Borne English, French, Dutch
1. English: variant spelling of Bourne. ... [more]
Borneman Dutch
1. Respelling of German Bornemann. ... [more]
Boswachter Dutch
Dutch for "forester."
Botting English, Dutch
Patronymic from BOTT, an Old English personal name of unknown origin.
Bowdler Flemish, English
Originally de Boelare it evolved to Bowdler or Bowdle after Baldwin de Boelare came to England in 1105 & was given a lordship over Montgomery, Wales.
Boye English, German, Dutch, Frisian, Danish
From the Germanic given names Boio or Bogo, which are of uncertain origin... [more]
Braafheid Dutch, Dutch (Surinamese)
Means "braveness" in Dutch, derived from braaf meaning "brave, well-behaved, obedient" and the suffix -heid denoting a condition or state of being. This was originally a nickname for a strong or brave person... [more]
Bras Dutch, Low German
Dutch and North German: from Old French and Middle Dutch bras ‘arm’. This was probably a descriptive nickname for someone with some peculiarity of the arm, but the word was also used as a measure of length, and may also have denoted a surveyor.
Braunershrither German, Dutch, English
This name mean Leather (Tanned) Knight, or a fighter of leather armor, or in Dutch, Leather writer, one who branded print on leather
Brink Low German, Dutch, Swedish, Danish
The Dutch and Low German meaning is "village green". In Danish and Swedish, the name is thought to be a borrowing of Middle Dutch brinc / brink, meaning "grassy edge" or perhaps "slope",, and the Danish word now means "where the water runs deep".
Brinker German, Dutch
From the word brink "edge, slope". This indicated that the bearer of the surname lived near a prominent slope of land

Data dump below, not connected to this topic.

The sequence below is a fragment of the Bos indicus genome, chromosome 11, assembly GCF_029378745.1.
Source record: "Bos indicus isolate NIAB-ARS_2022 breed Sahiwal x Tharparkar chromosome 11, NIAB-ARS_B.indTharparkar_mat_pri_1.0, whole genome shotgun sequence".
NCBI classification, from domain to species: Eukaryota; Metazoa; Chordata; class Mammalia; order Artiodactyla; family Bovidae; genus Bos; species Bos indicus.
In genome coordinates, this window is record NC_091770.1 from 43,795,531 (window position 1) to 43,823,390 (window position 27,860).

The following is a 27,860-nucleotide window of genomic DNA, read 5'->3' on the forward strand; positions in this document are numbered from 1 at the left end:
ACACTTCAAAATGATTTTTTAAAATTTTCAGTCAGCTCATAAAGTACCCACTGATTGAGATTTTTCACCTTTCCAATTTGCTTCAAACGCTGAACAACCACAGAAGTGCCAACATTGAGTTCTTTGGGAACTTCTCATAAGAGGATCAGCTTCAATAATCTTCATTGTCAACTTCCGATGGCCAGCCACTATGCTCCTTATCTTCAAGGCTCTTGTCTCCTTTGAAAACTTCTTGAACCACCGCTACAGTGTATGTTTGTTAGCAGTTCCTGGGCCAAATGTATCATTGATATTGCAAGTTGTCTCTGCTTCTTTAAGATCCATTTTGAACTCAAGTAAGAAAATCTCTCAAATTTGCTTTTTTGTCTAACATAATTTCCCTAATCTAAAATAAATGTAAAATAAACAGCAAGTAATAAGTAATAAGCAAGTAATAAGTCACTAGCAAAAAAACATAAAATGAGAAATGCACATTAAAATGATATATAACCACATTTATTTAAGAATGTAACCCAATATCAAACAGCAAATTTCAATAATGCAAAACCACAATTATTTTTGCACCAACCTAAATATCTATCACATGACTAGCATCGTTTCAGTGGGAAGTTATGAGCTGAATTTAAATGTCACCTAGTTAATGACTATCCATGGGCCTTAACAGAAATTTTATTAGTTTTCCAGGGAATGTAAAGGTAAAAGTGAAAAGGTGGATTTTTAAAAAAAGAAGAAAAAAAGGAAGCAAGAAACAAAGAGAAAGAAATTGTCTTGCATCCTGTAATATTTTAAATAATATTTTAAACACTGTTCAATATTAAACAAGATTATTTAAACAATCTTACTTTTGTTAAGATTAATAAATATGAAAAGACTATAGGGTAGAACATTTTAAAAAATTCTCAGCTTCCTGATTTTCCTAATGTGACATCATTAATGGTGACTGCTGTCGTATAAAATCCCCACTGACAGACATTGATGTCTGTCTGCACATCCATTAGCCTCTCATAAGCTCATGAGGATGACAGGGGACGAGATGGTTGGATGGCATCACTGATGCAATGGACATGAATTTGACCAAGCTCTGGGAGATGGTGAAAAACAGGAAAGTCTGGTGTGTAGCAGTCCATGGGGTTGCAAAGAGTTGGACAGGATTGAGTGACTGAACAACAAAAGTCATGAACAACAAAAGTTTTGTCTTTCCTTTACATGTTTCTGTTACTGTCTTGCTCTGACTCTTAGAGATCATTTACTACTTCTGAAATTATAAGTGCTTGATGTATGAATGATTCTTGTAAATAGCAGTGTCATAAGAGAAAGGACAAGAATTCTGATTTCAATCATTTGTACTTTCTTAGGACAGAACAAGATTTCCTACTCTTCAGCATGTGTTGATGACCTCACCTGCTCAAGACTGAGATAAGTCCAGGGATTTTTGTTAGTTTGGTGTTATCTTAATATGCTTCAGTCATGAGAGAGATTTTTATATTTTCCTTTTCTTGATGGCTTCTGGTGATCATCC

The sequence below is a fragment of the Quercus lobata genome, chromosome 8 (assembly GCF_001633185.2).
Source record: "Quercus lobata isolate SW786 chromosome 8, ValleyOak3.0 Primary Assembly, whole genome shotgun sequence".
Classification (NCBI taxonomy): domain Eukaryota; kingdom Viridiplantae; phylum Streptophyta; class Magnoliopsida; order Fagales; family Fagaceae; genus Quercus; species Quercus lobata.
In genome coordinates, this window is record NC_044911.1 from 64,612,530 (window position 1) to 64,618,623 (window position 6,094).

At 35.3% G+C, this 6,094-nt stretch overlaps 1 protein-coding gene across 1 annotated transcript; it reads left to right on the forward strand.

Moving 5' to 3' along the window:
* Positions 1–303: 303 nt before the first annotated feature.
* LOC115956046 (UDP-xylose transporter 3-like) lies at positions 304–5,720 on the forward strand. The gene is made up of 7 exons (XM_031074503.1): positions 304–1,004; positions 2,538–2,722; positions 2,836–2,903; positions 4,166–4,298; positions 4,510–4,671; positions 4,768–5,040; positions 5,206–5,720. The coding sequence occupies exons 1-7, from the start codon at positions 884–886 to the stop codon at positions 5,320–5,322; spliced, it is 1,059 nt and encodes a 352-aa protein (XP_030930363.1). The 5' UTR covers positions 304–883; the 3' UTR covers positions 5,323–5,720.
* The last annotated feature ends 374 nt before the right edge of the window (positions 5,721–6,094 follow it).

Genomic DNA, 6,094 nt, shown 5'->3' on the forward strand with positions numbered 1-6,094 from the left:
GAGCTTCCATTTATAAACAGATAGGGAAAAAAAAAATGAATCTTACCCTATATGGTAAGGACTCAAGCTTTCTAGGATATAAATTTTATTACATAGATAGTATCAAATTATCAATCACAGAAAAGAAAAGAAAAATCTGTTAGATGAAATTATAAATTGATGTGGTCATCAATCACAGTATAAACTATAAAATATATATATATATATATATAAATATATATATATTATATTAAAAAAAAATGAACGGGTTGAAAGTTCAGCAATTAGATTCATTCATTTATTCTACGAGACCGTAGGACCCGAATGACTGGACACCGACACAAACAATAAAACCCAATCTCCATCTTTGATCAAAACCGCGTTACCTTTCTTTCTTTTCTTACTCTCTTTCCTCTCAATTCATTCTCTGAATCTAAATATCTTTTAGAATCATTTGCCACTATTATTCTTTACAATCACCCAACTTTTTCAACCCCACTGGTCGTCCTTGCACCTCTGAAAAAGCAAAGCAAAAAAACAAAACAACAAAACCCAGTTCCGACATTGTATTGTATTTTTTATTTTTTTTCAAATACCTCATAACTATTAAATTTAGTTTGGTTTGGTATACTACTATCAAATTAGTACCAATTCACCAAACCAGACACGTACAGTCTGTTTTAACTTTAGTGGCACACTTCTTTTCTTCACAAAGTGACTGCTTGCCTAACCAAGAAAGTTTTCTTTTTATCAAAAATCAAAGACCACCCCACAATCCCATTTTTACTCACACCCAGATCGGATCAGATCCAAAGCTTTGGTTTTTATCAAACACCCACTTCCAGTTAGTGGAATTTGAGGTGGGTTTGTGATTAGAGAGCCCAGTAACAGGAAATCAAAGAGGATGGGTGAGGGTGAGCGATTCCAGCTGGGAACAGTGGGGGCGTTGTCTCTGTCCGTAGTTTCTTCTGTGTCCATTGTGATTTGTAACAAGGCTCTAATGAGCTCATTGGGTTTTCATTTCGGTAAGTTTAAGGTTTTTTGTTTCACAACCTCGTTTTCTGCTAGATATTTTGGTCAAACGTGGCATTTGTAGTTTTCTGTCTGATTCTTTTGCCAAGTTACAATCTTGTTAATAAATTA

Brook German, Dutch
Topographic name for someone who lived by a water meadow or marsh, from Low German brook, Dutch broek (cf. Bruch).... [more]
Brouwers Dutch
Possibly means "brewer; brewers" relating to one who brews beer.
Brugman Dutch, Swiss
Dutch: topographic name for someone who lived near a bridge or a metonymic occupational name for a bridge keeper, from Dutch brugge ‘bridge’ (see Bridge); in some cases, it is a habitational name for someone from the Flemish city of Bruges (or Brugge), meaning ‘bridges’... [more]
Bruins Dutch
Patronymic from Bruin meaning "brown" in Dutch.
Bruinsma Dutch, West Frisian
Means "son of Bruin", the suffix -(s)ma indicating that it is of Frisian origin.
Buitenhuis Dutch
Means "outside the house", derived from Dutch buiten meaning "outside, out of, in the country" and huis meaning "house".
Burger English, German, Dutch
Status name for a freeman of a borough. From Middle English burg, Middle High German burc and Middle Dutch burch "fortified town". Also a German habitational name for someone from a place called Burg.
Choate English, Dutch
The names of Choate and Chute are believed to have been of common origin and derived from the residence of their first bearers at a place called Chute in Wiltshire, England. Certain historians, however, state that the name of Choate was of Dutch origin and was taken by its first bearers from their residence at a place of that name in the Netherlands.